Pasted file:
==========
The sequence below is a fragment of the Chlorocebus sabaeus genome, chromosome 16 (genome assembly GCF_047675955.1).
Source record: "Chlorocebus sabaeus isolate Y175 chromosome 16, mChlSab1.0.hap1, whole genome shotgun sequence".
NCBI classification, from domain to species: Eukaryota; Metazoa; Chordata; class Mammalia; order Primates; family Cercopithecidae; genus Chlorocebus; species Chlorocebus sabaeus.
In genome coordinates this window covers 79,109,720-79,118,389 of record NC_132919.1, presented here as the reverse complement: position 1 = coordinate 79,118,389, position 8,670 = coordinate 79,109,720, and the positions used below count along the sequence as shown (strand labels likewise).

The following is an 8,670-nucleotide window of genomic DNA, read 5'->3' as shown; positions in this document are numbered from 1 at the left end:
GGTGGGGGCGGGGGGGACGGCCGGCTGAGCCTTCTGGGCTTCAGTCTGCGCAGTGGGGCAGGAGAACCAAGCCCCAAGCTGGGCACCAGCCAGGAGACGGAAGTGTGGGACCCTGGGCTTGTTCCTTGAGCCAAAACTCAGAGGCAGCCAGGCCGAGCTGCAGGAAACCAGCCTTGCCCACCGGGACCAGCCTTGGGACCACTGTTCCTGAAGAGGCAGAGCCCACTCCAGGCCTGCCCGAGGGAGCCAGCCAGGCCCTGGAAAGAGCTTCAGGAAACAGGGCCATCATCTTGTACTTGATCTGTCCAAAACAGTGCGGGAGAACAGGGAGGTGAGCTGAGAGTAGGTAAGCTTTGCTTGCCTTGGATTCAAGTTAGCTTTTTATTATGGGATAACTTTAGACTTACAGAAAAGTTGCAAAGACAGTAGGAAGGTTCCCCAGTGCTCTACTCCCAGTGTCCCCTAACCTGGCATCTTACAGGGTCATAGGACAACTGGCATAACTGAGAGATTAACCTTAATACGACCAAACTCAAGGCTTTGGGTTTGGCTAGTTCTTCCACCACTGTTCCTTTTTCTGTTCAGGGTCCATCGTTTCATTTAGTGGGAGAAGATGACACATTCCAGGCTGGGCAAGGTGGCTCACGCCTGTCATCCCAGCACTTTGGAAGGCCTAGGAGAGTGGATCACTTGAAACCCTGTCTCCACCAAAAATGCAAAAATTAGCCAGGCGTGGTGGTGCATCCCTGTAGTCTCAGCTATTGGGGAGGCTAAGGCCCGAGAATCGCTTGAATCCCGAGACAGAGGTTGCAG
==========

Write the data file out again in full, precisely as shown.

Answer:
The sequence below is a fragment of the Chlorocebus sabaeus genome, chromosome 16 (genome assembly GCF_047675955.1).
Source record: "Chlorocebus sabaeus isolate Y175 chromosome 16, mChlSab1.0.hap1, whole genome shotgun sequence".
NCBI classification, from domain to species: Eukaryota; Metazoa; Chordata; class Mammalia; order Primates; family Cercopithecidae; genus Chlorocebus; species Chlorocebus sabaeus.
In genome coordinates this window covers 79,109,720-79,118,389 of record NC_132919.1, presented here as the reverse complement: position 1 = coordinate 79,118,389, position 8,670 = coordinate 79,109,720, and the positions used below count along the sequence as shown (strand labels likewise).

The following is an 8,670-nucleotide window of genomic DNA, read 5'->3' as shown; positions in this document are numbered from 1 at the left end:
GGTGGGGGCGGGGGGGACGGCCGGCTGAGCCTTCTGGGCTTCAGTCTGCGCAGTGGGGCAGGAGAACCAAGCCCCAAGCTGGGCACCAGCCAGGAGACGGAAGTGTGGGACCCTGGGCTTGTTCCTTGAGCCAAAACTCAGAGGCAGCCAGGCCGAGCTGCAGGAAACCAGCCTTGCCCACCGGGACCAGCCTTGGGACCACTGTTCCTGAAGAGGCAGAGCCCACTCCAGGCCTGCCCGAGGGAGCCAGCCAGGCCCTGGAAAGAGCTTCAGGAAACAGGGCCATCATCTTGTACTTGATCTGTCCAAAACAGTGCGGGAGAACAGGGAGGTGAGCTGAGAGTAGGTAAGCTTTGCTTGCCTTGGATTCAAGTTAGCTTTTTATTATGGGATAACTTTAGACTTACAGAAAAGTTGCAAAGACAGTAGGAAGGTTCCCCAGTGCTCTACTCCCAGTGTCCCCTAACCTGGCATCTTACAGGGTCATAGGACAACTGGCATAACTGAGAGATTAACCTTAATACGACCAAACTCAAGGCTTTGGGTTTGGCTAGTTCTTCCACCACTGTTCCTTTTTCTGTTCAGGGTCCATCGTTTCATTTAGTGGGAGAAGATGACACATTCCAGGCTGGGCAAGGTGGCTCACGCCTGTCATCCCAGCACTTTGGAAGGCCTAGGAGAGTGGATCACTTGAAACCCTGTCTCCACCAAAAATGCAAAAATTAGCCAGGCGTGGTGGTGCATCCCTGTAGTCTCAGCTATTGGGGAGGCTAAGGCCCGAGAATCGCTTGAATCCCGAGACAGAGGTTGCAG